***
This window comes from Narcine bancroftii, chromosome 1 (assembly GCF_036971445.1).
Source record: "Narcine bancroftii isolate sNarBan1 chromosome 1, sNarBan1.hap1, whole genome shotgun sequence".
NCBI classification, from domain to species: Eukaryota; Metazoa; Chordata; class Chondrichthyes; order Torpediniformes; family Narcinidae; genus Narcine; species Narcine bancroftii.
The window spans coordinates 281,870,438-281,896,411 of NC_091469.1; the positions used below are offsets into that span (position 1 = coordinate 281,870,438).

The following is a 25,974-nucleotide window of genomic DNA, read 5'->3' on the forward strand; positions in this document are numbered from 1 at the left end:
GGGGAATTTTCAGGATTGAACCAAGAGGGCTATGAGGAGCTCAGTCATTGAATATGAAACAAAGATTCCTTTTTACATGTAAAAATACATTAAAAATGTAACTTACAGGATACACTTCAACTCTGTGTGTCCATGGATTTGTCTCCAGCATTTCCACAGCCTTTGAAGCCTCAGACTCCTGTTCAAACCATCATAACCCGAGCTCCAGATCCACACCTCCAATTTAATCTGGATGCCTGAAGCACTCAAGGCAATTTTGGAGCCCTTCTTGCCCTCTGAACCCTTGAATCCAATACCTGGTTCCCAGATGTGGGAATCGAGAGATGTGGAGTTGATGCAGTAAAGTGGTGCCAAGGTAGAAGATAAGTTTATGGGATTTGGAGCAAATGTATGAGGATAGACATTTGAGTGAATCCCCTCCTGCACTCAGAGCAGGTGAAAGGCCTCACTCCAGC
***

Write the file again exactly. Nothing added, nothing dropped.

This window comes from Narcine bancroftii, chromosome 1 (assembly GCF_036971445.1).
Source record: "Narcine bancroftii isolate sNarBan1 chromosome 1, sNarBan1.hap1, whole genome shotgun sequence".
NCBI classification, from domain to species: Eukaryota; Metazoa; Chordata; class Chondrichthyes; order Torpediniformes; family Narcinidae; genus Narcine; species Narcine bancroftii.
The window spans coordinates 281,870,438-281,896,411 of NC_091469.1; the positions used below are offsets into that span (position 1 = coordinate 281,870,438).

The following is a 25,974-nucleotide window of genomic DNA, read 5'->3' on the forward strand; positions in this document are numbered from 1 at the left end:
GGGGAATTTTCAGGATTGAACCAAGAGGGCTATGAGGAGCTCAGTCATTGAATATGAAACAAAGATTCCTTTTTACATGTAAAAATACATTAAAAATGTAACTTACAGGATACACTTCAACTCTGTGTGTCCATGGATTTGTCTCCAGCATTTCCACAGCCTTTGAAGCCTCAGACTCCTGTTCAAACCATCATAACCCGAGCTCCAGATCCACACCTCCAATTTAATCTGGATGCCTGAAGCACTCAAGGCAATTTTGGAGCCCTTCTTGCCCTCTGAACCCTTGAATCCAATACCTGGTTCCCAGATGTGGGAATCGAGAGATGTGGAGTTGATGCAGTAAAGTGGTGCCAAGGTAGAAGATAAGTTTATGGGATTTGGAGCAAATGTATGAGGATAGACATTTGAGTGAATCCCCTCCTGCACTCAGAGCAGGTGAAAGGCCTCACTCCAGC